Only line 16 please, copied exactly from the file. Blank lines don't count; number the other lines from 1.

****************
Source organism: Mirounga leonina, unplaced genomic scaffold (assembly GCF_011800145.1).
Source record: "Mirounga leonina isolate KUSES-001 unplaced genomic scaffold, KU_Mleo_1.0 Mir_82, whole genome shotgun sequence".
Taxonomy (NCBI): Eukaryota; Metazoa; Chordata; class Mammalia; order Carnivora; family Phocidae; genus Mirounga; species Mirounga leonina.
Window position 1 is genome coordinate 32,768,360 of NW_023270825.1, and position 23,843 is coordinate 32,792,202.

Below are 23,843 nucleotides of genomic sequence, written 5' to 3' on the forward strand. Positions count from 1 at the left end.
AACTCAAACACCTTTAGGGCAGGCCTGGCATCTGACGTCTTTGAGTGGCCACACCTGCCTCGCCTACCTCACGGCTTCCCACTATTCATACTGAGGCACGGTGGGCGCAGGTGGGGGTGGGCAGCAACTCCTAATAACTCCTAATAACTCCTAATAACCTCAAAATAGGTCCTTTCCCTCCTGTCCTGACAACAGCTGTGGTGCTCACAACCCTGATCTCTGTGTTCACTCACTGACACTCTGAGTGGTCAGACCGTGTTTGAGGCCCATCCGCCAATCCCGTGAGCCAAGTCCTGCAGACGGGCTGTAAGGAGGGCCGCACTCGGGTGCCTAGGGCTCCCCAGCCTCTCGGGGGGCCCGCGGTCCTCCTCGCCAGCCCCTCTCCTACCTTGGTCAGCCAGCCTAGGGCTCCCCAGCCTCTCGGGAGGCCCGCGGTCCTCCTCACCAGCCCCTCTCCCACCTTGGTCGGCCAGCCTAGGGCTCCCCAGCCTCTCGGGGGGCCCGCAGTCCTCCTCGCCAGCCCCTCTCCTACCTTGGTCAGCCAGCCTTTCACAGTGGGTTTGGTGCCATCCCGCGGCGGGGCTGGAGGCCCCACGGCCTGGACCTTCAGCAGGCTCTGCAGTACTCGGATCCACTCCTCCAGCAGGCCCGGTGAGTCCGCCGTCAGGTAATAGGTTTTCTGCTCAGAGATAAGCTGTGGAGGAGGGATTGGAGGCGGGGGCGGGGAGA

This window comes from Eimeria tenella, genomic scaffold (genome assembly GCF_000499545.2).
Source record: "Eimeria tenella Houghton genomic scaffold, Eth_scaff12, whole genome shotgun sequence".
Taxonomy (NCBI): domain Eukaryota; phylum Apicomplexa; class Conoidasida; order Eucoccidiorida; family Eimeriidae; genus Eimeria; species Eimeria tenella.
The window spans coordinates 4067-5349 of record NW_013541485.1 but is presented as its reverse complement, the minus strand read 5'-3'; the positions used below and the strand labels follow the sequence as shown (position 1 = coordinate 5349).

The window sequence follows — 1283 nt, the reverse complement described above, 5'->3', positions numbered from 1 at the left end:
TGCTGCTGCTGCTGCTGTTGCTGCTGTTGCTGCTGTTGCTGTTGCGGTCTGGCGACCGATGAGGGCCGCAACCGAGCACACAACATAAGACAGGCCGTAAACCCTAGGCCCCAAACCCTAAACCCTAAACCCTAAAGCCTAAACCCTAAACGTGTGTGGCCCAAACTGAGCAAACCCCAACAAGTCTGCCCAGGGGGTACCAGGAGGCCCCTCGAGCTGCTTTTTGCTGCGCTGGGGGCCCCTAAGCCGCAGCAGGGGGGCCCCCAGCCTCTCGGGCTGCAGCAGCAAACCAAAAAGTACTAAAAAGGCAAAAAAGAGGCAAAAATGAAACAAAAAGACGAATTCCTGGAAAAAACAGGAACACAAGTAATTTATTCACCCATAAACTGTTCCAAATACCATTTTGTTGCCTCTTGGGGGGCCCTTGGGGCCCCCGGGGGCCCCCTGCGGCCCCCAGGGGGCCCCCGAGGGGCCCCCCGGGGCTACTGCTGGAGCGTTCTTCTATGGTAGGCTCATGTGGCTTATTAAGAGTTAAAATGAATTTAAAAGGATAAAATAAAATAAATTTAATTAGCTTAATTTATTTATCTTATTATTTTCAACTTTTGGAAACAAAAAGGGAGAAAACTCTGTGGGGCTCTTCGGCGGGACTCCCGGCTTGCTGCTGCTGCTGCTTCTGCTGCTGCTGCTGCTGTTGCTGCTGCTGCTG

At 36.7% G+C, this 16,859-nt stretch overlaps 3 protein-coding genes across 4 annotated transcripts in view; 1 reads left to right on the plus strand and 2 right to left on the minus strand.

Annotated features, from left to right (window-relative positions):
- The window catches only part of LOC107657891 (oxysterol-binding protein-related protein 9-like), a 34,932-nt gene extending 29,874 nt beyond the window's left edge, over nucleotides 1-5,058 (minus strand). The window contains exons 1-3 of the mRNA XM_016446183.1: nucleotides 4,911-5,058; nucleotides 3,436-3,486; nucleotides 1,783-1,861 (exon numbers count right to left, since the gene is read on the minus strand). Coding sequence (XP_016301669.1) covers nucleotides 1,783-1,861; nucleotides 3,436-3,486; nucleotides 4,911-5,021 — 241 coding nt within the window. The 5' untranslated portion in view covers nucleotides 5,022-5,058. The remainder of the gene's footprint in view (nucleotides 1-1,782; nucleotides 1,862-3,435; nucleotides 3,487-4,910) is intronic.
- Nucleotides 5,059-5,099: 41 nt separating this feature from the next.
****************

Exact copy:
- Nucleotides 5,059-5,099: 41 nt separating this feature from the next.